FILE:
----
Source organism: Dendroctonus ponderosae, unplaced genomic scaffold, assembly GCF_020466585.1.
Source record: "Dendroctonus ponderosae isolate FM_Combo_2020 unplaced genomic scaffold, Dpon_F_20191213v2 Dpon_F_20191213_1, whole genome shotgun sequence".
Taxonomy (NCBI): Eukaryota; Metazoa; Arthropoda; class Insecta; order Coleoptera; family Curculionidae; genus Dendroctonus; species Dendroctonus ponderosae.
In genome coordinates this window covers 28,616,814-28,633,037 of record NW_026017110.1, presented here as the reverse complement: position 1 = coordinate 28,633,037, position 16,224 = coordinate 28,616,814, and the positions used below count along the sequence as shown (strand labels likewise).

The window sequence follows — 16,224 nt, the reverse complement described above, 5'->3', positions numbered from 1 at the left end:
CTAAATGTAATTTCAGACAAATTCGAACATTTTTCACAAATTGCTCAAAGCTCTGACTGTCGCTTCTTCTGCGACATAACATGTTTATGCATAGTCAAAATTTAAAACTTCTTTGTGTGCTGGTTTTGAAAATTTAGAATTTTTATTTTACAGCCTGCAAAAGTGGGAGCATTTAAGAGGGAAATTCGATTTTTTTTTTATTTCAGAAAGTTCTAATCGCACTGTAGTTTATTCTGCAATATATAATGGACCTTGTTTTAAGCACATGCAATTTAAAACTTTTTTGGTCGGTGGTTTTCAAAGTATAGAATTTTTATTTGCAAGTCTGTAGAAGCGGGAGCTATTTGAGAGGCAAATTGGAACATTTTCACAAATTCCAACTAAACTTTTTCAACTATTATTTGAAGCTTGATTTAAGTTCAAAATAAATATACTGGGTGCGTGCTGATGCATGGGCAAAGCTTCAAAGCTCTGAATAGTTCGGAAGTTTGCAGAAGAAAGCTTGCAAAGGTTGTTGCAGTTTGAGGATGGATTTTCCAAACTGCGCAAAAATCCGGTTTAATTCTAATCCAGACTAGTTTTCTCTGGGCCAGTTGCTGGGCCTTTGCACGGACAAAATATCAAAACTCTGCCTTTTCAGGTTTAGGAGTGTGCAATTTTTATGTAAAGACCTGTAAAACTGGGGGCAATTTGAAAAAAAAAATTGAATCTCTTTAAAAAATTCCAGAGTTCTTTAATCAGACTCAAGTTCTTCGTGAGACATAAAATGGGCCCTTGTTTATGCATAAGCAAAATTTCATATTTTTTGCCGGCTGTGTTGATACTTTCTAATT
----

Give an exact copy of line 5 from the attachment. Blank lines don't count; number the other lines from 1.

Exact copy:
The window sequence follows — 16,224 nt, the reverse complement described above, 5'->3', positions numbered from 1 at the left end: